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Sue Bush
More articles from Sue Bush

Nash Resigns As NARH President

By Susan Bush
12:00AM / Tuesday, August 09, 2005

Dr. Bruce Nash spoke during an April e-health collaborative news conference. Nash has resigned as president of North Adams Regional Hospital.
North Adams – Dr. Bruce Nash has resigned as president of the North Adams Regional Hospital.

The news was delivered via a prepared statement issued by hospital officials and Berkshire Healthcare Chief Executive Officer John C.J. Cronin.

NARH President Post Eliminated

In a letter to hospital employees, Nash said that his resignation stemmed from a hospital restructuring that will “not only achieve expense reduction but also bring a different set of skills to the role [of hospital administrator] to focus on the effort to restore financial health to NARH.”

The job of “president” is being eliminated in favor of a “chief operating officer,” according to the statement. A “COO” will focus specifically on the hospital’s internal operations, according to the statement.

Hospital officials declined further comment on the resignation.

Nash accepted the hospital president post in 2002 after serving as the NBH vice-president of medical affairs for just over two years. Northern Berkshire Healthcare is the parent company of the hospital and the Sweet Brook Care Centers, which provide long-term health care, Sweetwood Continuing Care Community, which offers senior citizen housing, the Visiting Nurse Association and Hospice of Northern Berkshire, and the REACH Community Health Foundation, which oversees a number of community health initiatives.

Restructuring Effort Underway

The resignation comes on the heels of several administrative job cuts this year. A NBH vice-president of finance job held by Suzanne Stinson, a VNA and Hospice president post held by Patricia Campbell and a NBH vice-president of marketing and development job held by Win Brown were all eliminated earlier this year. Additional jobs were cut in May, and about four years ago, significant nursing staff reductions were implemented.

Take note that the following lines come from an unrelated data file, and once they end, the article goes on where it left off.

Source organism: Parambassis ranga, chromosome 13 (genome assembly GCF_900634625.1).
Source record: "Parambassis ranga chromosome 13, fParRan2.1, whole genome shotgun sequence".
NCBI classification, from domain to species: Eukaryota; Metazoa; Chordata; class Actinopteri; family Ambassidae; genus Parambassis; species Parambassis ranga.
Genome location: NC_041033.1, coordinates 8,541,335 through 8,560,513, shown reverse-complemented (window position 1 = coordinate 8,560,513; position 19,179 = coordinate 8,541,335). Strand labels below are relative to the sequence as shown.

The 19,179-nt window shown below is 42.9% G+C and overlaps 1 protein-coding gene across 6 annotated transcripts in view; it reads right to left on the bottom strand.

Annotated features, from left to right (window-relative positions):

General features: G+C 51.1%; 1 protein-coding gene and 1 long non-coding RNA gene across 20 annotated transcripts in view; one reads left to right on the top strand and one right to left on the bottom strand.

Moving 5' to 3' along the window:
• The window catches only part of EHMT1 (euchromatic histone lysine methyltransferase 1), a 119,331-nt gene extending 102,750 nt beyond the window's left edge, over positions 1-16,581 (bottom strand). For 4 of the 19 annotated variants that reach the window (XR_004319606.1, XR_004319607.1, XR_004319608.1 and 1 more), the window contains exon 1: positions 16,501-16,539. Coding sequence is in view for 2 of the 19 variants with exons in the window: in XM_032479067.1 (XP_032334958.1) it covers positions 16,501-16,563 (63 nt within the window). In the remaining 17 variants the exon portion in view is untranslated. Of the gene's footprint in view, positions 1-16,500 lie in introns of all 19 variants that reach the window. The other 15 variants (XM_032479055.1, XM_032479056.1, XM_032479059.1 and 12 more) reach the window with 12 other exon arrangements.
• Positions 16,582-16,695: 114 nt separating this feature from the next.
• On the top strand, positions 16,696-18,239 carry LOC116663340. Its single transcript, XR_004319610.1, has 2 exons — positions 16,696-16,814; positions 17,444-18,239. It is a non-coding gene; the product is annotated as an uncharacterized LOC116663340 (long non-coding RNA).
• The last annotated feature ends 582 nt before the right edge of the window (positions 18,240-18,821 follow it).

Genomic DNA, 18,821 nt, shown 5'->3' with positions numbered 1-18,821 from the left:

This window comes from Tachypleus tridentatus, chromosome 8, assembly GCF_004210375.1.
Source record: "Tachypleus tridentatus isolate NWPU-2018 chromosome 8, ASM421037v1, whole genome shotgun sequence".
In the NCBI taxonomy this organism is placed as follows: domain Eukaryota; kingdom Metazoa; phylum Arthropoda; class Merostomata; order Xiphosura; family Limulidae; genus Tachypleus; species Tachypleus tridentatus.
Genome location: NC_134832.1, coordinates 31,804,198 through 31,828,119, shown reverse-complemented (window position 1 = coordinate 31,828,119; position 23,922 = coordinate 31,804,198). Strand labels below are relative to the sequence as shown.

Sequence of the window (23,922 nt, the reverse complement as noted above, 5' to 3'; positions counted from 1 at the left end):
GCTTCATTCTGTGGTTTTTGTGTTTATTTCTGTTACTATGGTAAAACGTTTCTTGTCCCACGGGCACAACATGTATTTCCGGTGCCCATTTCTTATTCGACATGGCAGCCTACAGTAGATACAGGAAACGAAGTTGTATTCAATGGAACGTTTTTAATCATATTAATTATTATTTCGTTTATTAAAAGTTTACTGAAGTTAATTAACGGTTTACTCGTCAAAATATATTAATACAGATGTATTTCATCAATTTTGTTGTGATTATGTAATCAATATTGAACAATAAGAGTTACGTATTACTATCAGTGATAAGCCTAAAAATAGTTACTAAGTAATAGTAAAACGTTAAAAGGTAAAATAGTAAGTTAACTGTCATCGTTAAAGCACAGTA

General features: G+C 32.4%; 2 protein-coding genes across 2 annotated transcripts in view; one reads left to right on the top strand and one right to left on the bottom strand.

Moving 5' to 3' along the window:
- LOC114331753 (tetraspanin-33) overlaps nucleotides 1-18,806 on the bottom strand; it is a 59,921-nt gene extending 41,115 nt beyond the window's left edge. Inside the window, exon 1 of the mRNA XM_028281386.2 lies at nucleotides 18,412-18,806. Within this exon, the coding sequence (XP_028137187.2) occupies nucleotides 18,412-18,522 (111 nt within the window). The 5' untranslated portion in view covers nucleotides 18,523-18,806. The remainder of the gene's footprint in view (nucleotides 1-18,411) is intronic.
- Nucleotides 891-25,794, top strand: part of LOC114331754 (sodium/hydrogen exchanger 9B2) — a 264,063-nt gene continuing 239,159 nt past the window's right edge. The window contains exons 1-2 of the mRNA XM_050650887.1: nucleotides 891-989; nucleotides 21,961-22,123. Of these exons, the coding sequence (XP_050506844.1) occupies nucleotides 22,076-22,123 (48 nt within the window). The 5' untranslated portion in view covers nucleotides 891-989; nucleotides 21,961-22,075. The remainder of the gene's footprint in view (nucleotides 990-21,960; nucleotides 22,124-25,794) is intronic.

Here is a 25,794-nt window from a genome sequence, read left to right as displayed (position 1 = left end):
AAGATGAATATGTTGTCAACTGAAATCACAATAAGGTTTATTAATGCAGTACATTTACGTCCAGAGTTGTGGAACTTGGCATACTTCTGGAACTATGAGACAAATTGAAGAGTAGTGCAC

The hospital is in the midst of a major restructuring effort meant to improve its’ financial status. Cronin has long stated that state Medicaid and federal Medicare reimbursements fall far short of covering patient care costs and because a significant number of Northern Berkshire residents rely on the state and federal health plans for services, the hospital is hard hit by the low reimbursements.

The hospital also provides care for numerous uninsured individuals, and every cost associated with providing health care has jumped to new highs year after year. Hospitals nation-wide are grappling with significant financial issues, Cronin has said.

The hospital has posted financial losses since 2000, with $1.7 million in operational “red ink” in fiscal year 2004 and an expected $2.6 million in operating losses for fiscal year 2005. Fitch Ratings reduced the NBH bond status from “BB-plus” to “BB” in May and in June, Standard and Poor’s lowered their bond rating for the entity.